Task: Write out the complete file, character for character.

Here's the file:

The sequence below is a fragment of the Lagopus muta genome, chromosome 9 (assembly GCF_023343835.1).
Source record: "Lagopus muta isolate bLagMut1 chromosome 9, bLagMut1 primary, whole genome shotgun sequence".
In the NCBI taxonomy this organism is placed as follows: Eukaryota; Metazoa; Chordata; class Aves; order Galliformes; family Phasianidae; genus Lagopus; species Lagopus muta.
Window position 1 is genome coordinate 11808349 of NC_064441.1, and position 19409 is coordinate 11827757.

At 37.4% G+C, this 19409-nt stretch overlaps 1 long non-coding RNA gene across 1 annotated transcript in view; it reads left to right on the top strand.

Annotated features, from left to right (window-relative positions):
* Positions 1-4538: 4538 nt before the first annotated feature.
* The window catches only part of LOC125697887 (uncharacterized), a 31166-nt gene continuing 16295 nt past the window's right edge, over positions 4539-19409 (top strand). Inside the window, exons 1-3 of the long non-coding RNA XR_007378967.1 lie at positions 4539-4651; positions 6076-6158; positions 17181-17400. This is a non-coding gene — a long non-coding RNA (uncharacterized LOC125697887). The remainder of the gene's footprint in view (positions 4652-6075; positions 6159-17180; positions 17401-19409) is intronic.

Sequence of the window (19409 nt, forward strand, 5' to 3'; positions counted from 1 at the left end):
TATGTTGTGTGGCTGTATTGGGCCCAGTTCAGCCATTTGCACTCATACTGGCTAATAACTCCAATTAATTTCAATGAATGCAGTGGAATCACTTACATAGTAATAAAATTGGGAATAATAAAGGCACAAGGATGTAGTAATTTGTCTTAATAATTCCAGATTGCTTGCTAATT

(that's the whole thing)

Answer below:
The sequence below is a fragment of the Lagopus muta genome, chromosome 9 (assembly GCF_023343835.1).
Source record: "Lagopus muta isolate bLagMut1 chromosome 9, bLagMut1 primary, whole genome shotgun sequence".
In the NCBI taxonomy this organism is placed as follows: Eukaryota; Metazoa; Chordata; class Aves; order Galliformes; family Phasianidae; genus Lagopus; species Lagopus muta.
Window position 1 is genome coordinate 11808349 of NC_064441.1, and position 19409 is coordinate 11827757.

At 37.4% G+C, this 19409-nt stretch overlaps 1 long non-coding RNA gene across 1 annotated transcript in view; it reads left to right on the top strand.

Annotated features, from left to right (window-relative positions):
* Positions 1-4538: 4538 nt before the first annotated feature.
* The window catches only part of LOC125697887 (uncharacterized), a 31166-nt gene continuing 16295 nt past the window's right edge, over positions 4539-19409 (top strand). Inside the window, exons 1-3 of the long non-coding RNA XR_007378967.1 lie at positions 4539-4651; positions 6076-6158; positions 17181-17400. This is a non-coding gene — a long non-coding RNA (uncharacterized LOC125697887). The remainder of the gene's footprint in view (positions 4652-6075; positions 6159-17180; positions 17401-19409) is intronic.

Sequence of the window (19409 nt, forward strand, 5' to 3'; positions counted from 1 at the left end):
TATGTTGTGTGGCTGTATTGGGCCCAGTTCAGCCATTTGCACTCATACTGGCTAATAACTCCAATTAATTTCAATGAATGCAGTGGAATCACTTACATAGTAATAAAATTGGGAATAATAAAGGCACAAGGATGTAGTAATTTGTCTTAATAATTCCAGATTGCTTGCTAATT